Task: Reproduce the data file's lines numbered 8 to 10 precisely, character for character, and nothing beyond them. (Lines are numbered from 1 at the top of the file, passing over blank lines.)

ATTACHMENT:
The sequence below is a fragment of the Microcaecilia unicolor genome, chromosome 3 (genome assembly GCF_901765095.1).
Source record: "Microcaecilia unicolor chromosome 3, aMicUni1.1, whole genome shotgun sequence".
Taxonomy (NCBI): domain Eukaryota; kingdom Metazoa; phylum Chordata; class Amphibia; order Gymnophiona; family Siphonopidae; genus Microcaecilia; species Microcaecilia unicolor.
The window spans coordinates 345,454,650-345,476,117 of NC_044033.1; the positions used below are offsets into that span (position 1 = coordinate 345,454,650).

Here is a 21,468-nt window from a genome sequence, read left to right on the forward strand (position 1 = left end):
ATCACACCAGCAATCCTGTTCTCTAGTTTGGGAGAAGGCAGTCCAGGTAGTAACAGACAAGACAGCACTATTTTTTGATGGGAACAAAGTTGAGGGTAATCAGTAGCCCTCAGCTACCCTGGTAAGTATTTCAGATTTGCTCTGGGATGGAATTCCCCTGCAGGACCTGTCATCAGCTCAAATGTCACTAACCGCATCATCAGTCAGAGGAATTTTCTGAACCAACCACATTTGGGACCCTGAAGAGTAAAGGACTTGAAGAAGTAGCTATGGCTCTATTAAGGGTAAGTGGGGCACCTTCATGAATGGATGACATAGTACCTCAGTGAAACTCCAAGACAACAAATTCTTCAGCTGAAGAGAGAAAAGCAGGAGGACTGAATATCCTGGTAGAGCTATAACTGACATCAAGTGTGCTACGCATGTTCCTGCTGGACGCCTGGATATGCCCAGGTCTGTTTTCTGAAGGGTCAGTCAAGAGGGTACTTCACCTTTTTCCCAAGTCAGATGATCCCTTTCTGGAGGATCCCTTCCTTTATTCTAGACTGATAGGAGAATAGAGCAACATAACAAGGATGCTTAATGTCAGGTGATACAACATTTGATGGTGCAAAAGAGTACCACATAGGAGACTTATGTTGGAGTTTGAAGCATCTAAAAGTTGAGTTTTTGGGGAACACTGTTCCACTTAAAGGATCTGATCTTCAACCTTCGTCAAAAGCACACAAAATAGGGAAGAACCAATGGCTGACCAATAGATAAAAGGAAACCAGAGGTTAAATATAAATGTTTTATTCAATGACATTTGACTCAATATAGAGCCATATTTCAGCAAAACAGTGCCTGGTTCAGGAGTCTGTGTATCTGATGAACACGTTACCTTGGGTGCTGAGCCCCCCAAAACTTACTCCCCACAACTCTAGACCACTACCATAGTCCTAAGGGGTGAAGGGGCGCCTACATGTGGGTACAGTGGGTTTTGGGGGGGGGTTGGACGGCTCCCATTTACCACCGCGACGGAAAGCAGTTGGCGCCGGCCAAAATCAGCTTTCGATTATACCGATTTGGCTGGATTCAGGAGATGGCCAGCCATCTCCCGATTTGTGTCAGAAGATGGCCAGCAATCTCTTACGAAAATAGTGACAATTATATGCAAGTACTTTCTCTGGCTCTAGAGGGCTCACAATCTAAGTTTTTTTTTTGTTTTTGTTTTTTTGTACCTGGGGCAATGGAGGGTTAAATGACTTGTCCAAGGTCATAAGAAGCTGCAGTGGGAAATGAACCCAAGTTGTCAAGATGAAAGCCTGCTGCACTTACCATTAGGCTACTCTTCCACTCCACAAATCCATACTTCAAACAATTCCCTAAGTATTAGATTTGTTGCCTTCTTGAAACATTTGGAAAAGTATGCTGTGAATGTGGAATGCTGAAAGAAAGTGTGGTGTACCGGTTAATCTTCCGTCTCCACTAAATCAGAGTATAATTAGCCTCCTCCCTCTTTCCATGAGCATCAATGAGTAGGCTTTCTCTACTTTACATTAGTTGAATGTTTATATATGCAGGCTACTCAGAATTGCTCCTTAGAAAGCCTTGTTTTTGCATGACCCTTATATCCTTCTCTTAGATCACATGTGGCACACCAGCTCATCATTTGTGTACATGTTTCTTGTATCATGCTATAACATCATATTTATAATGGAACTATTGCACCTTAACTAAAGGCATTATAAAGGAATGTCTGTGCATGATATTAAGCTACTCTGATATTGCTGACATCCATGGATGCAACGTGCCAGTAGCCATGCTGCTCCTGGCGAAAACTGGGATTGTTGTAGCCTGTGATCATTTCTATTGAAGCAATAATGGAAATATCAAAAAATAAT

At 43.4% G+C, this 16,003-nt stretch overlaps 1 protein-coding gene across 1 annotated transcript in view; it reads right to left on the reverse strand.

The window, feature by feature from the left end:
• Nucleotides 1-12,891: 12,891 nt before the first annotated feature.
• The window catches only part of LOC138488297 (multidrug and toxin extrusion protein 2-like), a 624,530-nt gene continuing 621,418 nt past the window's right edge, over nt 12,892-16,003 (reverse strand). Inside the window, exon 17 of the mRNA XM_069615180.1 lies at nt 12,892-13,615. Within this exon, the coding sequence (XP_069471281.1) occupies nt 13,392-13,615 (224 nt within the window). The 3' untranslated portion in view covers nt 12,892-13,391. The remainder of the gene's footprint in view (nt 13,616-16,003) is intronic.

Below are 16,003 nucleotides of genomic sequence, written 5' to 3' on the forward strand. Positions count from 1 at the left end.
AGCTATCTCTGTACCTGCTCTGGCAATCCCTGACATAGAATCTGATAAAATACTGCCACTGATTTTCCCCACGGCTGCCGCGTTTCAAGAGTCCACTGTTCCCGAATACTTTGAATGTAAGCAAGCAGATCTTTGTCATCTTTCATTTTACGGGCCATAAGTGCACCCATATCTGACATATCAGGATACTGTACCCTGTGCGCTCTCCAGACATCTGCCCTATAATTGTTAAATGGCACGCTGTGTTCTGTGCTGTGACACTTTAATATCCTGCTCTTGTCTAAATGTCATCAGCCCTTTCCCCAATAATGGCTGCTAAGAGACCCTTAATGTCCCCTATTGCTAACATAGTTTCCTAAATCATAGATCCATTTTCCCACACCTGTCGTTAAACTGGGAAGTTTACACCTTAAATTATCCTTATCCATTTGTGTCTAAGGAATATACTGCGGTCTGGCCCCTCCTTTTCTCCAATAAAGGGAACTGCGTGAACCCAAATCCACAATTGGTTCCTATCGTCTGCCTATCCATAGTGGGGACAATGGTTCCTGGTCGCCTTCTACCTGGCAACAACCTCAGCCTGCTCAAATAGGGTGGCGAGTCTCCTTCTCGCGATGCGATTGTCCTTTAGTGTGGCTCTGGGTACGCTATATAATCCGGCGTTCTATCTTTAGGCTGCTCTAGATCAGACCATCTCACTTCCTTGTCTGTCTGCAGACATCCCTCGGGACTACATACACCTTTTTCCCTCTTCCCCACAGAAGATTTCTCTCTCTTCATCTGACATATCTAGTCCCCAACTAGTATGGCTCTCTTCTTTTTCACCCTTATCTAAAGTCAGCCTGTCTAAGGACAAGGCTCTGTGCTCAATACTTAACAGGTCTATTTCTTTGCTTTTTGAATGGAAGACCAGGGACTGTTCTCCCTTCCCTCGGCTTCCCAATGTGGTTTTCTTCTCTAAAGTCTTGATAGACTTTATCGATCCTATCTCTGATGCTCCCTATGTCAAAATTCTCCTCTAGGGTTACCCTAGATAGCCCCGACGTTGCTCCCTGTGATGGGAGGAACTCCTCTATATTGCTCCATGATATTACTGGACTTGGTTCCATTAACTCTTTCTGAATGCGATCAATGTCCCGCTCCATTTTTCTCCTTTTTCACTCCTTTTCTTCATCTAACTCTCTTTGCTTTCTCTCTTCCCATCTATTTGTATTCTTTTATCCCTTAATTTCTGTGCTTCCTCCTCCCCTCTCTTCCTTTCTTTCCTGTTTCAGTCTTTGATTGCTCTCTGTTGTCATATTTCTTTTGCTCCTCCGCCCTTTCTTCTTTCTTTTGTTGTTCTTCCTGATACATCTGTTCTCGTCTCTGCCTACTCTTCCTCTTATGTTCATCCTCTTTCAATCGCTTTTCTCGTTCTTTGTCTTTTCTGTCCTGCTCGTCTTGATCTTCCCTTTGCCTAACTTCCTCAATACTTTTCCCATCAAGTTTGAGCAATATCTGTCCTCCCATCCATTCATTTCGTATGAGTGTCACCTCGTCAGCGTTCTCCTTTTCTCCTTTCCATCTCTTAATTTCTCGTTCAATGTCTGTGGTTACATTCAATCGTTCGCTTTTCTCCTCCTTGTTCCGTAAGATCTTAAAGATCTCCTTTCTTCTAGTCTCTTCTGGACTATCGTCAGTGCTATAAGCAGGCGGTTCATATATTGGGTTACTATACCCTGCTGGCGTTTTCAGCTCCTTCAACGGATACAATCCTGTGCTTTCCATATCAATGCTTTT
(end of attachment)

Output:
The window, feature by feature from the left end:
• Nucleotides 1-12,891: 12,891 nt before the first annotated feature.
• The window catches only part of LOC138488297 (multidrug and toxin extrusion protein 2-like), a 624,530-nt gene continuing 621,418 nt past the window's right edge, over nt 12,892-16,003 (reverse strand). Inside the window, exon 17 of the mRNA XM_069615180.1 lies at nt 12,892-13,615. Within this exon, the coding sequence (XP_069471281.1) occupies nt 13,392-13,615 (224 nt within the window). The 3' untranslated portion in view covers nt 12,892-13,391. The remainder of the gene's footprint in view (nt 13,616-16,003) is intronic.